Urinary tract infections in women

Woman's hand reaching for toilet paper

Photo: Dr. Les Spevack, Urologist at North York General Hospital

A urinary tract infection (UTI) is an infection of the urinary system (kidneys, ureters, bladder and urethra) causing an inflammatory response. The Pulse sat down with Urologist Dr. Les Spevack to discuss the most common UTIs in women — bladder infections. Any person can get a UTI, but women are at greater risk of developing one.

“The bacterial environment of the vagina and shorter urethra are the reason infections are much more common in women,” says Dr. Spevack.

Urologist Dr. Les Spevack, North York General Hospital

NYGH Urologist Dr. Les Spevack

An infection in a woman occurs when bacteria from the intestinal tract replaces the normal bacterial flora of the vagina. The bacteria can then travel through the short urethra to the bladder to cause a bladder infection (cystits) and can further ascend to the kidney to cause a kidney infection (pyelonephritis).

Complicated or uncomplicated UTIs

When a doctor is considering treatment, they will first determine whether the UTI is complicated or uncomplicated. Dr. Spevack explains that an uncomplicated UTI is an infection of the bladder or kidney in the absence of any structural abnormalities of the urinary tract. Complicated UTIs include infections during pregnancy, patients with kidney stones, indwelling (inside the body) catheters, obstruction of kidneys, neurologic diseases affecting bladder function, and recurrent kidney infections.

Some women also suffer from recurrent UTIs, which are defined as two or more symptomatic episodes in six months or three episodes in one year.

Common symptoms

Common symptoms of bladder infections include:

  • urgency to urinate frequently.

  • burning with urination

  • blood in urine

  • cloudy urine

  • pelvic/back pain

  • low grade fever

If the infection makes its way to the kidneys, symptoms may also include:
  • flank pain (discomfort in your upper abdomen or back and sides)

  • high fever

  • chills

  • fatigue


Risk factors

Risk factors specific to women for UTIs include:

  • Menopause — declining levels of estrogen make the vaginal tissues more susceptible to infections

  • Sexual activity — can facilitate the ascension of vaginal bacteria to the bladder

  • Certain types of birth control may put patients at higher risk such as diaphragms and spermicides which can disrupt the normal vaginal bacterial flora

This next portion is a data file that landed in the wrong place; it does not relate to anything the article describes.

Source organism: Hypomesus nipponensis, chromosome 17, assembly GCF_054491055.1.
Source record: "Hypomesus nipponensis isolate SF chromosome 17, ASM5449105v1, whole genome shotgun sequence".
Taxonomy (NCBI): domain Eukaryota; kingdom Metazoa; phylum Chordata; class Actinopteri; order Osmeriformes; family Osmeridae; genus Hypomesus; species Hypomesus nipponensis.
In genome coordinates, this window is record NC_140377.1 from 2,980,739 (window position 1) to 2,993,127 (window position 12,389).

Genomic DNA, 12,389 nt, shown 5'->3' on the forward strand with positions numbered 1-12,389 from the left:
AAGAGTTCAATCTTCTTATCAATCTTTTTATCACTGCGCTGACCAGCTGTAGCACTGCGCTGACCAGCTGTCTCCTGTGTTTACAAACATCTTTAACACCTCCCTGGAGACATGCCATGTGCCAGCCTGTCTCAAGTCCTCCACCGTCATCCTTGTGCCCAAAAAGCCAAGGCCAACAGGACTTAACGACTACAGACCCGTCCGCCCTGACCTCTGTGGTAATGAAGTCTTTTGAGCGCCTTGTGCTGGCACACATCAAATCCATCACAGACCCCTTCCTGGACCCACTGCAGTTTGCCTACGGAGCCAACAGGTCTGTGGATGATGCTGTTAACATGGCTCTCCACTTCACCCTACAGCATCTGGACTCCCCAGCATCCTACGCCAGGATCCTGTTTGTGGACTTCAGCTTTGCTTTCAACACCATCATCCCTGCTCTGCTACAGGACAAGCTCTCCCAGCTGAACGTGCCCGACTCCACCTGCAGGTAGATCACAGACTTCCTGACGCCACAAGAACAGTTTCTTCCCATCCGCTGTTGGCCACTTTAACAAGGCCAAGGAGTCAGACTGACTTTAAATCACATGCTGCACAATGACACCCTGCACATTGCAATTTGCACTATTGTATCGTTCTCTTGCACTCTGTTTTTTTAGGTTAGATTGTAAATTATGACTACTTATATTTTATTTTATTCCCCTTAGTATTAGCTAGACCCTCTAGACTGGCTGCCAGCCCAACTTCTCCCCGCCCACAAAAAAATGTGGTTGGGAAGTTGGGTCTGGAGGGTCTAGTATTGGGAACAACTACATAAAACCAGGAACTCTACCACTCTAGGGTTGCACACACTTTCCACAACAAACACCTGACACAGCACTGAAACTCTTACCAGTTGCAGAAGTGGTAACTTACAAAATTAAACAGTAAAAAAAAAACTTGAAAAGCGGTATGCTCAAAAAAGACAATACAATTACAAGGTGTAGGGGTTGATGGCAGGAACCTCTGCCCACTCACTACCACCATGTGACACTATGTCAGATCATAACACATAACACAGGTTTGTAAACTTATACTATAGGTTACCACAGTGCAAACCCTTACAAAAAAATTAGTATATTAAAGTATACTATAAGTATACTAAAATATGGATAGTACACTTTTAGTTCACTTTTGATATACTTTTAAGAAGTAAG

• Pregnancy

Other risk factors for UTIs include:

  • Suppressed immune system such as from diabetes or other chronic diseases
  • Kidney stones, indwelling catheter, obstruction of kidneys, neurologic diseases affecting bladder function and recurrent kidney infections

Treatment and prevention

Bladder infections are typically diagnosed by history, urinalysis and culture. Antibiotics are usually the first line of treatment. The drug of choice and duration of therapy depend on the clinical picture for that patient. Uncomplicated UTIs can typically be treated with a short course, often of only one to three days. Complicated UTIs require a much longer treatment.

One dose of an antibiotic within two hours of intercourse can be given as a preventive strategy if there is a clear association between sexual activity and infection.

In a patient with recurrent UTIs, taking a daily low dose of antibiotics for 3 to 12 months can be effective.

In some women who are able to recognize their UTI symptoms, an option would be for them to self-treat with a short one- to three-day course of antibiotics at the first sign of infection without getting a urine test.

Asymptomatic bacturia (bacteria in urine without symptoms) typically does not require treatment, exceptions include the patient that is pregnant or suffering from a condition that compromises the immune system.

We've all heard the old wives tale “You have a UTI, drink cranberry juice,” but as Dr. Spevack explains there is conflicting evidence to support this and no clear benefit has been drawn. “Probiotics also show little evidence to date that they aid in treating or preventing UTIs,” he says.

For a patient who experiences menopause, estrogen-topical creams (as opposed to oral estrogen) have shown benefit.

“Other factors that have been looked at in studies including wiping patterns, douching, use of bubble baths, hot tubs have shown no correlation to UTI activity,” explains Dr. Spevack. “However there is some limited data that adequate hydration, urinating after intercourse, avoidance of delaying urination and good personal local hygiene can help prevent bladder infections. As well, limiting the use of prolonged broad spectrum antibiotics and good glucose control in diabetics has also been beneficial.”

If you think you may have a UTI please contact your health care provider.

This article first appeared in the May 2019 issue of The Pulse.

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